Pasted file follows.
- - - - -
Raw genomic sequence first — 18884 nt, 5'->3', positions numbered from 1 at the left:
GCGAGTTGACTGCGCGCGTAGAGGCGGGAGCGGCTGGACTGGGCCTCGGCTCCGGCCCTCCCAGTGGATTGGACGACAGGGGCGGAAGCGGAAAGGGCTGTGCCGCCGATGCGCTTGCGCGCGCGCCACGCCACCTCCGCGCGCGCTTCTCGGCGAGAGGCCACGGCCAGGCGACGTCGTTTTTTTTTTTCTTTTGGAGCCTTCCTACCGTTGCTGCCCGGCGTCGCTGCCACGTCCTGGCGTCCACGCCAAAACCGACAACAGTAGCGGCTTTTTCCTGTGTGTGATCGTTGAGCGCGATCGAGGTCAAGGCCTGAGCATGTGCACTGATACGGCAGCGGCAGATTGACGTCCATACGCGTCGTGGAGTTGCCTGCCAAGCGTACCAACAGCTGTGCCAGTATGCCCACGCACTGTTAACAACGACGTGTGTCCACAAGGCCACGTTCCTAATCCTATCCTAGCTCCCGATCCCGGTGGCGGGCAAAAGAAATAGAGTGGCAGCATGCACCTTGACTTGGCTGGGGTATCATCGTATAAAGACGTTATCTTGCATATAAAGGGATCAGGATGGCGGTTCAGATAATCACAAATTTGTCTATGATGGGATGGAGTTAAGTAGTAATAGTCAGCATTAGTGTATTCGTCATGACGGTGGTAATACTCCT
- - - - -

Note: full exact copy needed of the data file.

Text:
Raw genomic sequence first — 18884 nt, 5'->3', positions numbered from 1 at the left:
GCGAGTTGACTGCGCGCGTAGAGGCGGGAGCGGCTGGACTGGGCCTCGGCTCCGGCCCTCCCAGTGGATTGGACGACAGGGGCGGAAGCGGAAAGGGCTGTGCCGCCGATGCGCTTGCGCGCGCGCCACGCCACCTCCGCGCGCGCTTCTCGGCGAGAGGCCACGGCCAGGCGACGTCGTTTTTTTTTTTCTTTTGGAGCCTTCCTACCGTTGCTGCCCGGCGTCGCTGCCACGTCCTGGCGTCCACGCCAAAACCGACAACAGTAGCGGCTTTTTCCTGTGTGTGATCGTTGAGCGCGATCGAGGTCAAGGCCTGAGCATGTGCACTGATACGGCAGCGGCAGATTGACGTCCATACGCGTCGTGGAGTTGCCTGCCAAGCGTACCAACAGCTGTGCCAGTATGCCCACGCACTGTTAACAACGACGTGTGTCCACAAGGCCACGTTCCTAATCCTATCCTAGCTCCCGATCCCGGTGGCGGGCAAAAGAAATAGAGTGGCAGCATGCACCTTGACTTGGCTGGGGTATCATCGTATAAAGACGTTATCTTGCATATAAAGGGATCAGGATGGCGGTTCAGATAATCACAAATTTGTCTATGATGGGATGGAGTTAAGTAGTAATAGTCAGCATTAGTGTATTCGTCATGACGGTGGTAATACTCCT